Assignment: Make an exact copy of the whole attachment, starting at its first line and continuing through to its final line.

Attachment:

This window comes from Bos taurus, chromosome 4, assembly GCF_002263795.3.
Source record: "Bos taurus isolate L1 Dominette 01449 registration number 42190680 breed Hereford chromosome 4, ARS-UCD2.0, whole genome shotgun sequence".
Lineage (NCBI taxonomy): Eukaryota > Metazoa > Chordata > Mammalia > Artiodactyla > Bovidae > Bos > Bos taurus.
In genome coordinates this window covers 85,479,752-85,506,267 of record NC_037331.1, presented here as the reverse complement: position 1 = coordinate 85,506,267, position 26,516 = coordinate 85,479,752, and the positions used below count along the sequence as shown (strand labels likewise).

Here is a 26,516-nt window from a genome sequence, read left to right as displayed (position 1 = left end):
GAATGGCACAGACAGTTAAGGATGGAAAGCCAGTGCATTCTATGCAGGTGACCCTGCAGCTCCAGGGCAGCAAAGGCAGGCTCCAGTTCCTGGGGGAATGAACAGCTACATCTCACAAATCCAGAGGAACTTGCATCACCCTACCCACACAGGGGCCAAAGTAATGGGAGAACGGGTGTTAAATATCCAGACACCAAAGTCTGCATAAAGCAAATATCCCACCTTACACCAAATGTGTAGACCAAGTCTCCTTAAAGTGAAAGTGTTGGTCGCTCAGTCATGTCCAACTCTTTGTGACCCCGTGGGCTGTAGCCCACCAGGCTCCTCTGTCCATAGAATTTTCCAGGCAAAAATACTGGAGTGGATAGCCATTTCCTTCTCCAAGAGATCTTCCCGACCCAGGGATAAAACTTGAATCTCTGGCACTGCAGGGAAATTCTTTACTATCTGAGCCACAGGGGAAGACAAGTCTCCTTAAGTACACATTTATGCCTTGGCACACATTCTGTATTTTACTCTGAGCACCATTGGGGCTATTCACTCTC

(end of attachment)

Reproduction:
This window comes from Bos taurus, chromosome 4, assembly GCF_002263795.3.
Source record: "Bos taurus isolate L1 Dominette 01449 registration number 42190680 breed Hereford chromosome 4, ARS-UCD2.0, whole genome shotgun sequence".
Lineage (NCBI taxonomy): Eukaryota > Metazoa > Chordata > Mammalia > Artiodactyla > Bovidae > Bos > Bos taurus.
In genome coordinates this window covers 85,479,752-85,506,267 of record NC_037331.1, presented here as the reverse complement: position 1 = coordinate 85,506,267, position 26,516 = coordinate 85,479,752, and the positions used below count along the sequence as shown (strand labels likewise).

Here is a 26,516-nt window from a genome sequence, read left to right as displayed (position 1 = left end):
GAATGGCACAGACAGTTAAGGATGGAAAGCCAGTGCATTCTATGCAGGTGACCCTGCAGCTCCAGGGCAGCAAAGGCAGGCTCCAGTTCCTGGGGGAATGAACAGCTACATCTCACAAATCCAGAGGAACTTGCATCACCCTACCCACACAGGGGCCAAAGTAATGGGAGAACGGGTGTTAAATATCCAGACACCAAAGTCTGCATAAAGCAAATATCCCACCTTACACCAAATGTGTAGACCAAGTCTCCTTAAAGTGAAAGTGTTGGTCGCTCAGTCATGTCCAACTCTTTGTGACCCCGTGGGCTGTAGCCCACCAGGCTCCTCTGTCCATAGAATTTTCCAGGCAAAAATACTGGAGTGGATAGCCATTTCCTTCTCCAAGAGATCTTCCCGACCCAGGGATAAAACTTGAATCTCTGGCACTGCAGGGAAATTCTTTACTATCTGAGCCACAGGGGAAGACAAGTCTCCTTAAGTACACATTTATGCCTTGGCACACATTCTGTATTTTACTCTGAGCACCATTGGGGCTATTCACTCTC